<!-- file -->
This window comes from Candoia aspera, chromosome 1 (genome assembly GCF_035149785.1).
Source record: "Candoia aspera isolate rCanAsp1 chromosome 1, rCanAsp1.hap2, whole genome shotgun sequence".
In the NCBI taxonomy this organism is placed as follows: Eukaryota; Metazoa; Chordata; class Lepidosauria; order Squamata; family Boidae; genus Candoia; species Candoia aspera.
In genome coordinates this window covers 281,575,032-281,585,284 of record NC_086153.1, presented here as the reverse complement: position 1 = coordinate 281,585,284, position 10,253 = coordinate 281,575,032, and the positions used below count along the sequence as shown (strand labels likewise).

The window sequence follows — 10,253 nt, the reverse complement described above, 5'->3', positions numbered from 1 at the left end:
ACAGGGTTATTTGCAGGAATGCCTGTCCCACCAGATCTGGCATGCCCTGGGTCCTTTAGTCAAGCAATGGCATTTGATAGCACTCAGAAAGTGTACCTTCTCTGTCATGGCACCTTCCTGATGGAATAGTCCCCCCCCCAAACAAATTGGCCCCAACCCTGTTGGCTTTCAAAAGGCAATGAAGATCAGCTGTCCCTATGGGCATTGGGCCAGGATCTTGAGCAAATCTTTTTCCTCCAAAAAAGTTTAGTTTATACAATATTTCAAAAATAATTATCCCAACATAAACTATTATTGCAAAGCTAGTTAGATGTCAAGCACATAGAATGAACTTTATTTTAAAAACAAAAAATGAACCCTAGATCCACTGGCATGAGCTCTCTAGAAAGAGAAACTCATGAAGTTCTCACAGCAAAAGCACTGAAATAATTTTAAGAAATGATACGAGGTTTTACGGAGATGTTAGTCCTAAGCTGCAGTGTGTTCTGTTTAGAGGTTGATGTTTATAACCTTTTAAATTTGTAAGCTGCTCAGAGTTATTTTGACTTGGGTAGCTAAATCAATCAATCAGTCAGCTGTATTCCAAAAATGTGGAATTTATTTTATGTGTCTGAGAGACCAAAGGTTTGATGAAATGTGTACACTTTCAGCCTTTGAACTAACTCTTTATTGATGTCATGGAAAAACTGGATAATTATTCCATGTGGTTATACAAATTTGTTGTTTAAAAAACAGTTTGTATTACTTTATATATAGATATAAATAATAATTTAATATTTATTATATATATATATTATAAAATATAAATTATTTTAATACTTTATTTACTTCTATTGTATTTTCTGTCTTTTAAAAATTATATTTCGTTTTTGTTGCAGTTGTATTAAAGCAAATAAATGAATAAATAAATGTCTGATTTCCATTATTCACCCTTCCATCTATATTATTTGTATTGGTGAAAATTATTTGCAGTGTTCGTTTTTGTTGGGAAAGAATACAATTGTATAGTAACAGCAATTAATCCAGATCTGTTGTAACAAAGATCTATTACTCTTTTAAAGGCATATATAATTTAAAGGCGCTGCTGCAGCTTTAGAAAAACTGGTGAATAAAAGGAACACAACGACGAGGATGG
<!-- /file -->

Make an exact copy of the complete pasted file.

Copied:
This window comes from Candoia aspera, chromosome 1 (genome assembly GCF_035149785.1).
Source record: "Candoia aspera isolate rCanAsp1 chromosome 1, rCanAsp1.hap2, whole genome shotgun sequence".
In the NCBI taxonomy this organism is placed as follows: Eukaryota; Metazoa; Chordata; class Lepidosauria; order Squamata; family Boidae; genus Candoia; species Candoia aspera.
In genome coordinates this window covers 281,575,032-281,585,284 of record NC_086153.1, presented here as the reverse complement: position 1 = coordinate 281,585,284, position 10,253 = coordinate 281,575,032, and the positions used below count along the sequence as shown (strand labels likewise).

The window sequence follows — 10,253 nt, the reverse complement described above, 5'->3', positions numbered from 1 at the left end:
ACAGGGTTATTTGCAGGAATGCCTGTCCCACCAGATCTGGCATGCCCTGGGTCCTTTAGTCAAGCAATGGCATTTGATAGCACTCAGAAAGTGTACCTTCTCTGTCATGGCACCTTCCTGATGGAATAGTCCCCCCCCCAAACAAATTGGCCCCAACCCTGTTGGCTTTCAAAAGGCAATGAAGATCAGCTGTCCCTATGGGCATTGGGCCAGGATCTTGAGCAAATCTTTTTCCTCCAAAAAAGTTTAGTTTATACAATATTTCAAAAATAATTATCCCAACATAAACTATTATTGCAAAGCTAGTTAGATGTCAAGCACATAGAATGAACTTTATTTTAAAAACAAAAAATGAACCCTAGATCCACTGGCATGAGCTCTCTAGAAAGAGAAACTCATGAAGTTCTCACAGCAAAAGCACTGAAATAATTTTAAGAAATGATACGAGGTTTTACGGAGATGTTAGTCCTAAGCTGCAGTGTGTTCTGTTTAGAGGTTGATGTTTATAACCTTTTAAATTTGTAAGCTGCTCAGAGTTATTTTGACTTGGGTAGCTAAATCAATCAATCAGTCAGCTGTATTCCAAAAATGTGGAATTTATTTTATGTGTCTGAGAGACCAAAGGTTTGATGAAATGTGTACACTTTCAGCCTTTGAACTAACTCTTTATTGATGTCATGGAAAAACTGGATAATTATTCCATGTGGTTATACAAATTTGTTGTTTAAAAAACAGTTTGTATTACTTTATATATAGATATAAATAATAATTTAATATTTATTATATATATATATTATAAAATATAAATTATTTTAATACTTTATTTACTTCTATTGTATTTTCTGTCTTTTAAAAATTATATTTCGTTTTTGTTGCAGTTGTATTAAAGCAAATAAATGAATAAATAAATGTCTGATTTCCATTATTCACCCTTCCATCTATATTATTTGTATTGGTGAAAATTATTTGCAGTGTTCGTTTTTGTTGGGAAAGAATACAATTGTATAGTAACAGCAATTAATCCAGATCTGTTGTAACAAAGATCTATTACTCTTTTAAAGGCATATATAATTTAAAGGCGCTGCTGCAGCTTTAGAAAAACTGGTGAATAAAAGGAACACAACGACGAGGATGG